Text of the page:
On 21.11.2016 21:07, Michael wrote:
Hello Zoltan, hey list,
On Mon, Nov 21, 2016 at 07:15:21PM +0100, BALATON Zoltan wrote:
This is a bit confusing. There are multiple implementations of the IEEE standard (commonly referred to as Open Firmware) and one of these is also called Open Firmware. These are listed under Implementations on the left of the page at www.openfirmware.info. Another implementation used by QEMU for
Yes and I looked at them. But they are either very old or not usable for ppc (too much work to implement a new arch).
By the way, https://www.openfirmware.info/SLOF seems to be very outdated, too. The links do not work anymore. Could anybody with write-access to the wiki please update the page and point to the git repository? The URL is https://github.com/aik/SLOF/
... talking about Open Firmware: the standard or the implementation with the same name.
One thing is left which confuses me: In wikipedia and you say, that you use the name "Open Firmware" (also, besides as name for a standard) for an implementation. OK. But the website gives the impression (and G 3 says), that the implementation has the name "OpenBIOS"... So I have two statements which don't fit well. Please remember that I am new to this and did not live through the history.
AFAIK www.openfirmware.info is generally the website of OpenBIOS - but it also lists the other available implementations. That's indeed a little bit confusing - maybe the other implementations should rather not be listed in a prominent place in the left hand menu, but rather on a separate sub-page?
As for giving the device tree to OpenBIOS I think it should just know it or construct it from discovering the hardware as the point of the device tree is to describe the hardware for the operating system so the firmware should know the hardware and provide the device tree. It does not get it from
The "firmware" is our handmade init-assemblercode. It has to enable the machine (beginning from Adam...) to run C-code in its RAM.
If there is no software-interface, then we provide the device-tree maybe in forth or in a blob. Just thinking loudly.
OK, maybe you should consider something else first:
What kind of interface do you want to provide between your firmware and your OS (Linux?)? In the PPC world, there are two interfaces, first the Open Firmware interface, where the OS can call certain "functions" in Open Firmware and even execute arbitrary Forth code. Second, there is the so-called ePAPR interface where the firmware only passes a pointer to the flattened device tree blob to the OS and there is no more interaction between the two.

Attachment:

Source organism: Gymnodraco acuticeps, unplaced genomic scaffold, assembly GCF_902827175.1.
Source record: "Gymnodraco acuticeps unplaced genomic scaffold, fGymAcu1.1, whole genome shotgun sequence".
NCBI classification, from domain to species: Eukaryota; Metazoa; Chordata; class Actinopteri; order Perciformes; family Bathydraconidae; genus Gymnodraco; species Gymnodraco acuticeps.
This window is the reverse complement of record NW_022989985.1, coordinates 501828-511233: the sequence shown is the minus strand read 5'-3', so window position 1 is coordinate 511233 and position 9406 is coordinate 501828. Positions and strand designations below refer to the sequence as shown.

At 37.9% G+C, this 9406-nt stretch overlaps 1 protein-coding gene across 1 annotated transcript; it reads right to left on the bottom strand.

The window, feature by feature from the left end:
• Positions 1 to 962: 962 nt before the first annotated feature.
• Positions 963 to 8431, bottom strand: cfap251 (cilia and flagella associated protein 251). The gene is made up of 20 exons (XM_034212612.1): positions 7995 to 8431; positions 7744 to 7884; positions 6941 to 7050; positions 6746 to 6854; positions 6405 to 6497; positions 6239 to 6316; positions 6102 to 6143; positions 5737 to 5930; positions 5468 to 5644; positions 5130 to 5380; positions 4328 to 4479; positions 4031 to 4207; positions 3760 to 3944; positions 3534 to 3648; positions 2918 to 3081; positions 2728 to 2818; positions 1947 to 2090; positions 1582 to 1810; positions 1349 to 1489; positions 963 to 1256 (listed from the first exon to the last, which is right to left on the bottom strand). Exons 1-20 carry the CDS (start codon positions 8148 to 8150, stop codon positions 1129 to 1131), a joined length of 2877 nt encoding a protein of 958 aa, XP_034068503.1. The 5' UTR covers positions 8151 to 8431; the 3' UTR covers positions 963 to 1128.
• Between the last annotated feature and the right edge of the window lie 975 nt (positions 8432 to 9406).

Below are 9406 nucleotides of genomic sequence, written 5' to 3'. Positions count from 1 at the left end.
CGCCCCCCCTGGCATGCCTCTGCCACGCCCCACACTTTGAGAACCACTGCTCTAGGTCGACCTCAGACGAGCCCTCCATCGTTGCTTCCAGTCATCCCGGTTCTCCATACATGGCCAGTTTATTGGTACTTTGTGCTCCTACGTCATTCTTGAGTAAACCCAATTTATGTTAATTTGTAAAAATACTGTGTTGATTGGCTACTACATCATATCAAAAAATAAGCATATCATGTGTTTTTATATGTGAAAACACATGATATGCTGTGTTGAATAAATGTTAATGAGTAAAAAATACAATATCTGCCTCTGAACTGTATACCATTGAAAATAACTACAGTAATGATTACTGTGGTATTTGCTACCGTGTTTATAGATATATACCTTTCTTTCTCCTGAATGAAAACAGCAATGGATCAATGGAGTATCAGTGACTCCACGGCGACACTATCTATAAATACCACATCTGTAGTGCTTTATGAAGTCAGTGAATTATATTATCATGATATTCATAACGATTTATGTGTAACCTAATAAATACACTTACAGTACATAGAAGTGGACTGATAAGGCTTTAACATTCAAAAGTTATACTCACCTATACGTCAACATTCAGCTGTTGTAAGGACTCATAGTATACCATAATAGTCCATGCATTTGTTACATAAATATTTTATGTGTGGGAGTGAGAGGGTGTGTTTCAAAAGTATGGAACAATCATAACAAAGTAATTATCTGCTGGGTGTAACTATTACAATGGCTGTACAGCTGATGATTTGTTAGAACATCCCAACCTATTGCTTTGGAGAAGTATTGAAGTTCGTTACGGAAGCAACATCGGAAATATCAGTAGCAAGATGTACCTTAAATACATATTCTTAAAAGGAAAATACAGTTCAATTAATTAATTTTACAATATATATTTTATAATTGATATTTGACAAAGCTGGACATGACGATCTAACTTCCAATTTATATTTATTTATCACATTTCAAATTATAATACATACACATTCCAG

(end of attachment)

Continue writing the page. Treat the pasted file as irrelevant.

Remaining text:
If you just want to have the ePAPR interface, you might not need an implementation of Open Firmware at all - just write a custom firmware, and finally pass the FDT to the OS.
But if you want the full-blown Open Firmware interface, you either have got to construct the device tree in Forth (AFAIK), or you've got to use some other magic to translate a FDT to an Open Firmware device tree, for example. Not sure about OpenBIOS, but at least SLOF has some code already to transform an FDT into an Open Firmware DT, so you might want to peek there: https://github.com/aik/SLOF/blob/master/board-qemu/slof/fdt.fs
By the way, you mentioned Cell in another mail (may I ask which kind of machines you're using?) ... Did you know that SLOF was once used on the QS20, QS21 and QS22 machines from IBM that also used the Cell chip? Unfortunately, the Cell-specific parts have never been released with the Open Source version of SLOF, the github repo only contains code for the JS20 and JS21 machines, and the pseries QEMU machine.
PS: Yes, sorry, this was a mail from a SLOF guy - if my response is too inappropriate for the openbios mailing list, just tell me to shut up ;-)